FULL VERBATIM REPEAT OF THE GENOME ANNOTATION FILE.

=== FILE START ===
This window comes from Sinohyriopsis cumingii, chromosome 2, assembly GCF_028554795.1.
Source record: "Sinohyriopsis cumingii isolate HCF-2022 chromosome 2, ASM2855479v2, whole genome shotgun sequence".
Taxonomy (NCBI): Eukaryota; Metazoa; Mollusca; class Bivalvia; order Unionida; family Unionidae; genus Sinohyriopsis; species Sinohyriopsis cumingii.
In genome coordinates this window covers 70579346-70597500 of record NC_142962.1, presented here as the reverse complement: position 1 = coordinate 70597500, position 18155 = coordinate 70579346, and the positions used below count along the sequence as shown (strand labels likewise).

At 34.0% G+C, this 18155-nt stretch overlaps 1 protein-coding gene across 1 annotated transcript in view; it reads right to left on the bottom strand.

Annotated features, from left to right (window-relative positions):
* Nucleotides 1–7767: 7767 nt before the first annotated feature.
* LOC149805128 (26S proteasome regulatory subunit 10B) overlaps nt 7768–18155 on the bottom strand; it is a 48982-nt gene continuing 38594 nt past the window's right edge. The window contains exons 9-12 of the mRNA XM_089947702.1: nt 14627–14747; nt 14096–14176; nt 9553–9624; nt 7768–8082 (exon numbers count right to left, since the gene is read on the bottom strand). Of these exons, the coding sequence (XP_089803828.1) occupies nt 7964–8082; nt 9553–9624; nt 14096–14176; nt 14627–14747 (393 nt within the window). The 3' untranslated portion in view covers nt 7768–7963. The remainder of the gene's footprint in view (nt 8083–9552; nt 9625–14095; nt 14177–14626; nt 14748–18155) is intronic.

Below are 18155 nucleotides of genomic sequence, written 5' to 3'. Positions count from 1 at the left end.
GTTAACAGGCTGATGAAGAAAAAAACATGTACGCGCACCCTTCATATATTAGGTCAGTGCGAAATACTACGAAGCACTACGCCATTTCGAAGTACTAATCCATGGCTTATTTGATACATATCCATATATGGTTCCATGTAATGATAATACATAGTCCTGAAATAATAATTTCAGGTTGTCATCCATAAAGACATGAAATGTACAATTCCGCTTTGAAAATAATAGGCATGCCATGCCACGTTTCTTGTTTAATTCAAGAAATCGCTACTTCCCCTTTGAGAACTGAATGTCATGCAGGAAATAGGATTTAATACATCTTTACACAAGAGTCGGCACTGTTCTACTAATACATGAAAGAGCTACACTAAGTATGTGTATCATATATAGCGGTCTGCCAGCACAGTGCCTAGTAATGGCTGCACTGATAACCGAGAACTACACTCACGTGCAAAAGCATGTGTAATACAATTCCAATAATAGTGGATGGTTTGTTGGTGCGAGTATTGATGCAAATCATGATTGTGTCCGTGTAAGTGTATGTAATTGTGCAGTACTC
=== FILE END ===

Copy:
This window comes from Sinohyriopsis cumingii, chromosome 2, assembly GCF_028554795.1.
Source record: "Sinohyriopsis cumingii isolate HCF-2022 chromosome 2, ASM2855479v2, whole genome shotgun sequence".
Taxonomy (NCBI): Eukaryota; Metazoa; Mollusca; class Bivalvia; order Unionida; family Unionidae; genus Sinohyriopsis; species Sinohyriopsis cumingii.
In genome coordinates this window covers 70579346-70597500 of record NC_142962.1, presented here as the reverse complement: position 1 = coordinate 70597500, position 18155 = coordinate 70579346, and the positions used below count along the sequence as shown (strand labels likewise).

At 34.0% G+C, this 18155-nt stretch overlaps 1 protein-coding gene across 1 annotated transcript in view; it reads right to left on the bottom strand.

Annotated features, from left to right (window-relative positions):
* Nucleotides 1–7767: 7767 nt before the first annotated feature.
* LOC149805128 (26S proteasome regulatory subunit 10B) overlaps nt 7768–18155 on the bottom strand; it is a 48982-nt gene continuing 38594 nt past the window's right edge. The window contains exons 9-12 of the mRNA XM_089947702.1: nt 14627–14747; nt 14096–14176; nt 9553–9624; nt 7768–8082 (exon numbers count right to left, since the gene is read on the bottom strand). Of these exons, the coding sequence (XP_089803828.1) occupies nt 7964–8082; nt 9553–9624; nt 14096–14176; nt 14627–14747 (393 nt within the window). The 3' untranslated portion in view covers nt 7768–7963. The remainder of the gene's footprint in view (nt 8083–9552; nt 9625–14095; nt 14177–14626; nt 14748–18155) is intronic.

Below are 18155 nucleotides of genomic sequence, written 5' to 3'. Positions count from 1 at the left end.
GTTAACAGGCTGATGAAGAAAAAAACATGTACGCGCACCCTTCATATATTAGGTCAGTGCGAAATACTACGAAGCACTACGCCATTTCGAAGTACTAATCCATGGCTTATTTGATACATATCCATATATGGTTCCATGTAATGATAATACATAGTCCTGAAATAATAATTTCAGGTTGTCATCCATAAAGACATGAAATGTACAATTCCGCTTTGAAAATAATAGGCATGCCATGCCACGTTTCTTGTTTAATTCAAGAAATCGCTACTTCCCCTTTGAGAACTGAATGTCATGCAGGAAATAGGATTTAATACATCTTTACACAAGAGTCGGCACTGTTCTACTAATACATGAAAGAGCTACACTAAGTATGTGTATCATATATAGCGGTCTGCCAGCACAGTGCCTAGTAATGGCTGCACTGATAACCGAGAACTACACTCACGTGCAAAAGCATGTGTAATACAATTCCAATAATAGTGGATGGTTTGTTGGTGCGAGTATTGATGCAAATCATGATTGTGTCCGTGTAAGTGTATGTAATTGTGCAGTACTC